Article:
It has actually been two years since the last issue of Computational Culture was published. A combination of the pandemic and academic ‘restructuring’ at more than one institution resulted in a delay that seems characteristic of the times. More broadly, the increasing demands on researchers have meant that the normal process of peer review has become longer, more sporadic, and difficult to establish, something recognised across many kinds of journals in the last few years. As a result, we are even more grateful than usual to the many reviewers who, through their considerable generosity in terms of time and detailed feedback, worked on the articles featured here. It is this hidden aspect of the collective effort that makes the journal possible and ensures the quality of the articles, so we would like to commence this issue by thanking all of those who brought it into being.
As always, Computational Culture serves as a transdisciplinary forum for the development of Software Studies—a field that is growing and transforming. In this issue, there is much evidence of this process, with diverse contributions from multiple locations, using varied conceptual tools, and interacting with a wide array of broader concerns and debates.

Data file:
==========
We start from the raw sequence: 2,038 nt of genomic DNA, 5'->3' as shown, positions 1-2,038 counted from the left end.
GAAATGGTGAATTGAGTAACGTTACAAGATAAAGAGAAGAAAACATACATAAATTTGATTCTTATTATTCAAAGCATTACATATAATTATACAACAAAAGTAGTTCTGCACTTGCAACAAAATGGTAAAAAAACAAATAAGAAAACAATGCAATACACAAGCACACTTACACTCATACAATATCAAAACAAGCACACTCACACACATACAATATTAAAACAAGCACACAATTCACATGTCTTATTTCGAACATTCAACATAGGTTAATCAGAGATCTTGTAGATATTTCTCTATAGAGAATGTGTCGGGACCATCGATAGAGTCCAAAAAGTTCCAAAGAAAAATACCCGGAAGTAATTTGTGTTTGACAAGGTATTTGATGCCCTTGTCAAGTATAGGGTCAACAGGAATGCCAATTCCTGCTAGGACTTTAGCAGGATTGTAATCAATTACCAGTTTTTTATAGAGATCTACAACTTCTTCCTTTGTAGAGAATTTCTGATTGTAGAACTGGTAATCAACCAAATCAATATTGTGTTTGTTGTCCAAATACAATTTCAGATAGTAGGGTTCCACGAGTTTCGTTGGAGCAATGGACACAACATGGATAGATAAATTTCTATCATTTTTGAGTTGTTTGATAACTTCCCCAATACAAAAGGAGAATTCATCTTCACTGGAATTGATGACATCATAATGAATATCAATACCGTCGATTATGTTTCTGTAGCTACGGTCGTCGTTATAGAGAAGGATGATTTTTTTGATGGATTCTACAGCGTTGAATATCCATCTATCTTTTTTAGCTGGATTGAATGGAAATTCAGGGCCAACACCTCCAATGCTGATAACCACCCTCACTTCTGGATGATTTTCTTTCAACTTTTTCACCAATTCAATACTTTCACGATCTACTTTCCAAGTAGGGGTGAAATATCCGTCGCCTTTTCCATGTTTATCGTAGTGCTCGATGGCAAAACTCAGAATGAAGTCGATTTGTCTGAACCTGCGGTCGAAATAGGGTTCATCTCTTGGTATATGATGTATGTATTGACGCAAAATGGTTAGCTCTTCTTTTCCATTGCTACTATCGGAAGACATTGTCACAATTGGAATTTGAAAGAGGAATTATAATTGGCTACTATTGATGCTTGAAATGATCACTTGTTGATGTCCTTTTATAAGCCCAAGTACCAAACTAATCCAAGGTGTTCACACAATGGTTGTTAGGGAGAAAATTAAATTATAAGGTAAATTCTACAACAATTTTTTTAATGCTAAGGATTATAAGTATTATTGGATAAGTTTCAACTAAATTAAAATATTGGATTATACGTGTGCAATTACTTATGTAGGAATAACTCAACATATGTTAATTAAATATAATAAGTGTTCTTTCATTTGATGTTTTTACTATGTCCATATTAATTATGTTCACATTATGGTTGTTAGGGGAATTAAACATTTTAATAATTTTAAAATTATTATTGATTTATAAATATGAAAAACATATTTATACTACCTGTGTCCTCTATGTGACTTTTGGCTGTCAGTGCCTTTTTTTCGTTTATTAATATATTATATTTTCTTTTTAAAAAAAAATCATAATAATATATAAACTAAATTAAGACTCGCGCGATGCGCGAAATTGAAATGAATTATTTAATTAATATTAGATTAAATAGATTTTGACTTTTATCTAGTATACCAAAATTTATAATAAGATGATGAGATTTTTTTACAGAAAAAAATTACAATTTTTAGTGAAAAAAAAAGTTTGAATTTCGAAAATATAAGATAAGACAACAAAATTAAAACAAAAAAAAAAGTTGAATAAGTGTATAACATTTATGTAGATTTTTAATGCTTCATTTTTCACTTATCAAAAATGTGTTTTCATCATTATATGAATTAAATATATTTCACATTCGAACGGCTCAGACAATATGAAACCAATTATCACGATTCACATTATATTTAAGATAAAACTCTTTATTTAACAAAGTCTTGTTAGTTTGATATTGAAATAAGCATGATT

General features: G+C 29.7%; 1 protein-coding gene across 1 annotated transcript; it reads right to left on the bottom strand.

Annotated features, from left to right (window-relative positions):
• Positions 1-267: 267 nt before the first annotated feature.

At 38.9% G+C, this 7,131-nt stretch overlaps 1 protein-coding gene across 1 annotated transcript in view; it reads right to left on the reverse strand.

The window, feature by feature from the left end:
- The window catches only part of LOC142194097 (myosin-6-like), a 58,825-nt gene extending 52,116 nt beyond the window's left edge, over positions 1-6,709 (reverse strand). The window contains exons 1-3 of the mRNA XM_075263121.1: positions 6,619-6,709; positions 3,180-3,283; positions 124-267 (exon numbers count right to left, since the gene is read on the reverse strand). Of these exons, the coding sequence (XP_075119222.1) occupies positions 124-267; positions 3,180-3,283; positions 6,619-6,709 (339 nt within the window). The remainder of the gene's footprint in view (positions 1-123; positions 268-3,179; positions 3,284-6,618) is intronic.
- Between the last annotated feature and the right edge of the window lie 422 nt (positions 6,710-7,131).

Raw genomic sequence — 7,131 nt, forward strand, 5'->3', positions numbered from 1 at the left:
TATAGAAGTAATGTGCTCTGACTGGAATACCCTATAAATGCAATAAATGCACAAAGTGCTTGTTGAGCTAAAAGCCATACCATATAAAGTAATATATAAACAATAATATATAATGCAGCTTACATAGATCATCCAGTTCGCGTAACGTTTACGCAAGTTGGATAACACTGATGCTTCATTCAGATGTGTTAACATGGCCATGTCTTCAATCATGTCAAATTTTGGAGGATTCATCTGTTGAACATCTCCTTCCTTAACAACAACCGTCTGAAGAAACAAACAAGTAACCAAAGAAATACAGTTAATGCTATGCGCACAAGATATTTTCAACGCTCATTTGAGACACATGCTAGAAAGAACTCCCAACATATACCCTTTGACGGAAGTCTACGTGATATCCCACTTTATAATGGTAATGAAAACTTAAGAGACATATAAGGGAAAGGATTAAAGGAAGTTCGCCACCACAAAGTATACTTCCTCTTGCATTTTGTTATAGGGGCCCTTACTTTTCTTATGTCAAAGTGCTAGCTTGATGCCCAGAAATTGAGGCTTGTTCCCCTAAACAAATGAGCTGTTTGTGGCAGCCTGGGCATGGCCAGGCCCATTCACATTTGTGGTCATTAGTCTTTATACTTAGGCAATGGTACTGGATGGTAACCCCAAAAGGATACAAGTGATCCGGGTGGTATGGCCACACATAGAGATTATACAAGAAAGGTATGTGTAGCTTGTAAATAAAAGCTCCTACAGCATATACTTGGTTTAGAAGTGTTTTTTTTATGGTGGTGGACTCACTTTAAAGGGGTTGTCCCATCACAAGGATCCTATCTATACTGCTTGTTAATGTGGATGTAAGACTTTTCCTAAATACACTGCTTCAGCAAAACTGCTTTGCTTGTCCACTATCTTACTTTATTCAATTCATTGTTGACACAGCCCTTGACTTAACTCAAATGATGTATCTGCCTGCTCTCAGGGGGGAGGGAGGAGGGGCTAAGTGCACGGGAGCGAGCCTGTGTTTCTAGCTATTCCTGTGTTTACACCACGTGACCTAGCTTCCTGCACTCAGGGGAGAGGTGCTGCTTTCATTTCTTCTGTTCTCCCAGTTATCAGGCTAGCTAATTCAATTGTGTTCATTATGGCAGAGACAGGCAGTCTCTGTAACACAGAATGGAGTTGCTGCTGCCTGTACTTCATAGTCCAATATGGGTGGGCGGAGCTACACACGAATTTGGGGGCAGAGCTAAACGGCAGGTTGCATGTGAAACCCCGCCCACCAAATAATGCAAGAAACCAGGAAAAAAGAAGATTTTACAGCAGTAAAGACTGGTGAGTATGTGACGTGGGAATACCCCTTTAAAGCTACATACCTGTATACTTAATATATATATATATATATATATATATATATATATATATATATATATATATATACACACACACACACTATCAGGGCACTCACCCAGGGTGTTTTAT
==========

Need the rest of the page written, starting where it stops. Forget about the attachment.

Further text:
Paolo Cardullo, Ramon Ribera-Fumaz, and Paco González Gil offer an insider’s perspective on the development of Decidim, a free and open-source software platform for civic participation created in collaboration with Barcelona City Council under the recent mayorship of Ada Colau and Barcelona en Comun. This platform is designed to foster accountability, transparency, and civic participation in local politics. Born partly out of the ‘movement of the squares’, the software strives to emulate the mass open decision-making and deliberation integral to city life. Here, the platform’s key developers reflect on its inception.